One can only hope and pray that in the not-too-distant future – which is looking more and more fragile – our leadership will wake up and realize that the only way to peace is as stated above. Better still, we should not wait until our adversaries are “on the ropes,” but proactively keep hitting them until they surrenders.
Help our survivors
Sir, – My sadness turned to fury while reading “Struggling survivors say government must do more” (November 26), which states that an effort is underway to formulate “a unified list of Israeli [Holocaust] survivors that they hope to finish within two years.”
Shouldn’t this have been done very many years ago? Won’t it be too late, especially in light of the fact that, as the article states, “an estimated 37 die every day in Israel”? This certainly confirms my long-held suspicions that the various government welfare offices plan to dither on this matter until the last of these unfortunate survivors expires, so saving the government money.
Shame on you! Get off your backsides, cut through some red tape for once and pay these unfortunate people a decent pension so that they can end their already unhappy lives in some comfort and with dignity.
LOLA S. COHEN Jerusalem
Editorial bias
Sir, – I take great exception to the copy and lack of editing of the article about the horrible murder of a woman by her husband (“Jerusalem man stabs wife to death, attacks police and paramedics, then attempts to take own life,” November 25).
Not only does the term “east Jerusalem” not complement anything in the article, it shows editorial bias in what’s supposed to be a news item suggesting that Gilo is not part of unified Jerusalem, as if it were an Arab village.
If one wants to describe Gilo geographically, the proper term would be southern Jerusalem, and not east. The Jerusalem Post does a great disservice by throwing in bias that does nothing to add to the accuracy of its news reporting and which is factually incorrect.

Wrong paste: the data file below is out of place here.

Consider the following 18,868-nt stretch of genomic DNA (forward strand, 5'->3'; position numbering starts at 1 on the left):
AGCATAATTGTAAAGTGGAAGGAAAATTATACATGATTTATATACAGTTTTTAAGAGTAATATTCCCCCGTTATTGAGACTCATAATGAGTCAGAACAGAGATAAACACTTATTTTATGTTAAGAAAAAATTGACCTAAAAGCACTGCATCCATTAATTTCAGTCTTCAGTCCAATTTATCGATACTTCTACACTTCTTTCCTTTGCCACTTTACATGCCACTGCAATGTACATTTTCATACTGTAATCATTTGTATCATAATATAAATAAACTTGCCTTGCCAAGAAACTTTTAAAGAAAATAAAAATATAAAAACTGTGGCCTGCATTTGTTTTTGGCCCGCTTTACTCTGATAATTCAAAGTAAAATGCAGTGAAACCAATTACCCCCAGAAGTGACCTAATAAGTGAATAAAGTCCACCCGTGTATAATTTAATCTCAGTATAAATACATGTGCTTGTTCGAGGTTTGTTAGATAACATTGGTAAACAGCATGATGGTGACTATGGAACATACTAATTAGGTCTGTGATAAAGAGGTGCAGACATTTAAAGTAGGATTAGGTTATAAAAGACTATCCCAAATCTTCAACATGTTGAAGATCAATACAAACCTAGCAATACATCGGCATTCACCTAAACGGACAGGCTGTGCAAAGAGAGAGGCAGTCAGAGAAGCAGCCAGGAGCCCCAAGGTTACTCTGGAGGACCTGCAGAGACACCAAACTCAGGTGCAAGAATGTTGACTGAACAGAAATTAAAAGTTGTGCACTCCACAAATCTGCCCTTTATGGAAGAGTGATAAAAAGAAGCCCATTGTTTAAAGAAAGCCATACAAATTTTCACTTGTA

Splendid piece
Sir, – Splendid article by Yair Shamir (“International law and Judea and Samaria: It’s time to return to the facts,” Comment & Features, November 25). It elaborates and buttressed points made by Moshe Dann (“Are settlements worth it?” Comment & features, October 25). The facts are with us, but unfortunately many people can’t or won’t expend the concentration needed to digest them.
Can Shamir and Dann get together with some advertising gurus to put together a brief of legalese that will penetrate and resonate?
J.W. KRASNER Jerusalem
Fight for Pollard
Sir, – The government’s liaison with Knesset (whatever that means), deputy minister Ophir Akunis, was out of order to state, as the Post reported in “Esther Pollard laments ‘nightmare anniversary,’” (November 21), that the issue of freedom for Jonathan Pollard was “not in the hands of the Israeli government, but of the president of the United States.”
This remark clearly indicates that the appeals to US President Barack Obama from President Shimon Peres, Prime Minister Binyamin Netanyahu and Knesset members have carried no clout whatsoever. Obama promised before his visit here in March to review the case – and it does not take nine months to consider relieving an unjust incarnation of 29 years.
Without doubt it is time for the American president to publicly disclose the reasons he will not grant freedom to Pollard, for it is clear that he has not the slightest inclination to release him.
It is also time that the public took to the streets, both in Israel and in the Diaspora, demonstrating outside US embassies, consulates and representative institutions of the US government – as was done outside representative offices of the Soviet Union during the campaign to release Soviet Jewry. For too long we have restrained ourselves so as not to antagonize the US. We must take the gloves off now and fight for what is right.
COLIN L LECI Jerusalem